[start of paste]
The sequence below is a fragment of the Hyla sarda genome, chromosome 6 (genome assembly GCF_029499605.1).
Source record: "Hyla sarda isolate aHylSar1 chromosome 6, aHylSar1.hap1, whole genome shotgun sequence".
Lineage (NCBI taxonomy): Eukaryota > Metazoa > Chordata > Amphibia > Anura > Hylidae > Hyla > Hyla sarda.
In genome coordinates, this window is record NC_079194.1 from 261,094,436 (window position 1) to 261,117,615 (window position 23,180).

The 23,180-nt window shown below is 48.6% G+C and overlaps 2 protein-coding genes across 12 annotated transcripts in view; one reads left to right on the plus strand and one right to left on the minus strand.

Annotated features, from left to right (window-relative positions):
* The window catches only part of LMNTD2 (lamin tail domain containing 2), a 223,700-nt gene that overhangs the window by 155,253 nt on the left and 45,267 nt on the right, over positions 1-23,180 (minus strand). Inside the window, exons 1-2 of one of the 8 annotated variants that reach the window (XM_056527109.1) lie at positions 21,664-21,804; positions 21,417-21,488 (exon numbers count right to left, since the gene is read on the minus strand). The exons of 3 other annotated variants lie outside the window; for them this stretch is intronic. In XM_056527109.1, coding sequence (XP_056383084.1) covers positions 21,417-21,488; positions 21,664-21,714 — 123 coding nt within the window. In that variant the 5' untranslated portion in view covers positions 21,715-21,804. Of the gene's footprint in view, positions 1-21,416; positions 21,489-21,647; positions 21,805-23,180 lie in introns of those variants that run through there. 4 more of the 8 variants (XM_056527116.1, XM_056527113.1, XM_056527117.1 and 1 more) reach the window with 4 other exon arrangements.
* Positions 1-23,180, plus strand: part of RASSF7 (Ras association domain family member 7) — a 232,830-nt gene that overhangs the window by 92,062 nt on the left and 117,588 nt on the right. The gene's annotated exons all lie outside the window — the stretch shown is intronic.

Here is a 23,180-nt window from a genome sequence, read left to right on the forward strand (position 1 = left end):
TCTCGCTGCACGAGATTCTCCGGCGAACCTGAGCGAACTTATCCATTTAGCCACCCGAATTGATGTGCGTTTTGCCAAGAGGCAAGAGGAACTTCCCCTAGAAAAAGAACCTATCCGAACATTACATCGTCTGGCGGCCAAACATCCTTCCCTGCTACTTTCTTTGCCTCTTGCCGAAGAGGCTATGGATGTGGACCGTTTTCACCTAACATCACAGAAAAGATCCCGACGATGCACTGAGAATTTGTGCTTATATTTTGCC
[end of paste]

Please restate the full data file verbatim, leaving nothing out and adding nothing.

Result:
The sequence below is a fragment of the Hyla sarda genome, chromosome 6 (genome assembly GCF_029499605.1).
Source record: "Hyla sarda isolate aHylSar1 chromosome 6, aHylSar1.hap1, whole genome shotgun sequence".
Lineage (NCBI taxonomy): Eukaryota > Metazoa > Chordata > Amphibia > Anura > Hylidae > Hyla > Hyla sarda.
In genome coordinates, this window is record NC_079194.1 from 261,094,436 (window position 1) to 261,117,615 (window position 23,180).

The 23,180-nt window shown below is 48.6% G+C and overlaps 2 protein-coding genes across 12 annotated transcripts in view; one reads left to right on the plus strand and one right to left on the minus strand.

Annotated features, from left to right (window-relative positions):
* The window catches only part of LMNTD2 (lamin tail domain containing 2), a 223,700-nt gene that overhangs the window by 155,253 nt on the left and 45,267 nt on the right, over positions 1-23,180 (minus strand). Inside the window, exons 1-2 of one of the 8 annotated variants that reach the window (XM_056527109.1) lie at positions 21,664-21,804; positions 21,417-21,488 (exon numbers count right to left, since the gene is read on the minus strand). The exons of 3 other annotated variants lie outside the window; for them this stretch is intronic. In XM_056527109.1, coding sequence (XP_056383084.1) covers positions 21,417-21,488; positions 21,664-21,714 — 123 coding nt within the window. In that variant the 5' untranslated portion in view covers positions 21,715-21,804. Of the gene's footprint in view, positions 1-21,416; positions 21,489-21,647; positions 21,805-23,180 lie in introns of those variants that run through there. 4 more of the 8 variants (XM_056527116.1, XM_056527113.1, XM_056527117.1 and 1 more) reach the window with 4 other exon arrangements.
* Positions 1-23,180, plus strand: part of RASSF7 (Ras association domain family member 7) — a 232,830-nt gene that overhangs the window by 92,062 nt on the left and 117,588 nt on the right. The gene's annotated exons all lie outside the window — the stretch shown is intronic.

Here is a 23,180-nt window from a genome sequence, read left to right on the forward strand (position 1 = left end):
TCTCGCTGCACGAGATTCTCCGGCGAACCTGAGCGAACTTATCCATTTAGCCACCCGAATTGATGTGCGTTTTGCCAAGAGGCAAGAGGAACTTCCCCTAGAAAAAGAACCTATCCGAACATTACATCGTCTGGCGGCCAAACATCCTTCCCTGCTACTTTCTTTGCCTCTTGCCGAAGAGGCTATGGATGTGGACCGTTTTCACCTAACATCACAGAAAAGATCCCGACGATGCACTGAGAATTTGTGCTTATATTTTGCC